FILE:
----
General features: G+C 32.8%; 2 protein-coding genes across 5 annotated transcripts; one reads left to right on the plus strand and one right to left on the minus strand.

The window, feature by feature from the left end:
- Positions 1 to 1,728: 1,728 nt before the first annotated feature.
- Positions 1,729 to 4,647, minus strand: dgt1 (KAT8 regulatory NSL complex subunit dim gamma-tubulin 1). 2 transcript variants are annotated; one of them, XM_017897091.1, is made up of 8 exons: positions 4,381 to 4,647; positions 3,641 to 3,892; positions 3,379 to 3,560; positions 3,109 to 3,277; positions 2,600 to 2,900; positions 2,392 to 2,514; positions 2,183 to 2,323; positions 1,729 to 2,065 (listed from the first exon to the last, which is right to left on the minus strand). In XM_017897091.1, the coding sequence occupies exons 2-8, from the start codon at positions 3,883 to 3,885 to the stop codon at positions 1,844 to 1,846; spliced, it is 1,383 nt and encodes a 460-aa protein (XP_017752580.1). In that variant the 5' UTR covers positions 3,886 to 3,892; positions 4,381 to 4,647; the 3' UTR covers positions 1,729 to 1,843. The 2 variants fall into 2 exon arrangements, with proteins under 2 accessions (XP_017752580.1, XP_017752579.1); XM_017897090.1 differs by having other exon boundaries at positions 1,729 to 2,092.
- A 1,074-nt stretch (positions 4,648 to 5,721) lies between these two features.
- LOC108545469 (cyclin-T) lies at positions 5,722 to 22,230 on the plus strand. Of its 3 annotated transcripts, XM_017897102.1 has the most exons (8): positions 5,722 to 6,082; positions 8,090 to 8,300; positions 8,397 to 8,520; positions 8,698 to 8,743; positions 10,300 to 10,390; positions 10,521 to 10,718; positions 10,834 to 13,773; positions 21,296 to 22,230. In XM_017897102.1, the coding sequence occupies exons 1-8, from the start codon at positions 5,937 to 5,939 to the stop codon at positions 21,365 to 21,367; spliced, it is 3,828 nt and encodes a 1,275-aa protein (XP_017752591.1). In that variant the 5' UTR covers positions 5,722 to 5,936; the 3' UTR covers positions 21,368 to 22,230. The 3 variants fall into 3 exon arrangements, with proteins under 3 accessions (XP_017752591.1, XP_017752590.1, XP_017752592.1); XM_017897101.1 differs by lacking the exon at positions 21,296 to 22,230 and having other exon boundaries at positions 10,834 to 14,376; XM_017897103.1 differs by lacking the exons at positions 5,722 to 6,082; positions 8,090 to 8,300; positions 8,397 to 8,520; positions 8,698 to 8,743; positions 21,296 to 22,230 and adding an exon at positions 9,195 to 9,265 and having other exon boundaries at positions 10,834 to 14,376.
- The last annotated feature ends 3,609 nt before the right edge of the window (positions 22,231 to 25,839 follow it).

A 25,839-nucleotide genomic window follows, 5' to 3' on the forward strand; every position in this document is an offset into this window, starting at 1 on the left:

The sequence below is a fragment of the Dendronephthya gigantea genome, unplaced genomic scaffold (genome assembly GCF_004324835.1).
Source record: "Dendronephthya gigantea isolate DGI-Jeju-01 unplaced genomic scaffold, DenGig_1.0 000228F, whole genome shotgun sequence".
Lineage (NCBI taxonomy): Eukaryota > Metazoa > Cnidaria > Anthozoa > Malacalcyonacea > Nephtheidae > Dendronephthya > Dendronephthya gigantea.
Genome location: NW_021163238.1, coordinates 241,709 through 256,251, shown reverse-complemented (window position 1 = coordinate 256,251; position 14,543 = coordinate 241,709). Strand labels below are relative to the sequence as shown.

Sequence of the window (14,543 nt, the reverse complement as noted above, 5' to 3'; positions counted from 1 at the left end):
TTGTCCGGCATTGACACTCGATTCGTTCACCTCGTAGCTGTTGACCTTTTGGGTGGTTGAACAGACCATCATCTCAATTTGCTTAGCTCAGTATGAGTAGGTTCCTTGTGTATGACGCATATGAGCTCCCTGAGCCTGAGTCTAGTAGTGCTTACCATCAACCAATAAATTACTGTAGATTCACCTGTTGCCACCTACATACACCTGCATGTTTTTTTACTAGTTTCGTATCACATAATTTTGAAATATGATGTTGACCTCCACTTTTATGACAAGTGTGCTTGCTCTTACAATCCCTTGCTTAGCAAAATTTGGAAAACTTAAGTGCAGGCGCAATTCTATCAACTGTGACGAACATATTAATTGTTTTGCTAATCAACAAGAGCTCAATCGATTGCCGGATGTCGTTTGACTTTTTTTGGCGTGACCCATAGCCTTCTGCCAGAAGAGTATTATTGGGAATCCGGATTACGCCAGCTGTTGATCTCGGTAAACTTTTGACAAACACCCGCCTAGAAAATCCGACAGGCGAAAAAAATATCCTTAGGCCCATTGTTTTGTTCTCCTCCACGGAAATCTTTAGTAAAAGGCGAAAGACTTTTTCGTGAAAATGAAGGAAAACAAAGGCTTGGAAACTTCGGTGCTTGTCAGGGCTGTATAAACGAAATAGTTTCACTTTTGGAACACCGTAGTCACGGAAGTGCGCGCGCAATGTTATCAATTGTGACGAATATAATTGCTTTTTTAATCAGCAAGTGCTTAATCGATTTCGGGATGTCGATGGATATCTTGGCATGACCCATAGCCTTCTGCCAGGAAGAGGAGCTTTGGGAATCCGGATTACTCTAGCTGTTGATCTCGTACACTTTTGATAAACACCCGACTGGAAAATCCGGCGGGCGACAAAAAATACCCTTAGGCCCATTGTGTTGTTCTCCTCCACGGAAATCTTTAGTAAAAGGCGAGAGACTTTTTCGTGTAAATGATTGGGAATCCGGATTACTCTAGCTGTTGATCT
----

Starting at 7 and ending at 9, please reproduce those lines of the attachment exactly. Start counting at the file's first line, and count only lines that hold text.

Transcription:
- The last annotated feature ends 3,609 nt before the right edge of the window (positions 22,231 to 25,839 follow it).

A 25,839-nucleotide genomic window follows, 5' to 3' on the forward strand; every position in this document is an offset into this window, starting at 1 on the left:

The sequence below is a fragment of the Dendronephthya gigantea genome, unplaced genomic scaffold (genome assembly GCF_004324835.1).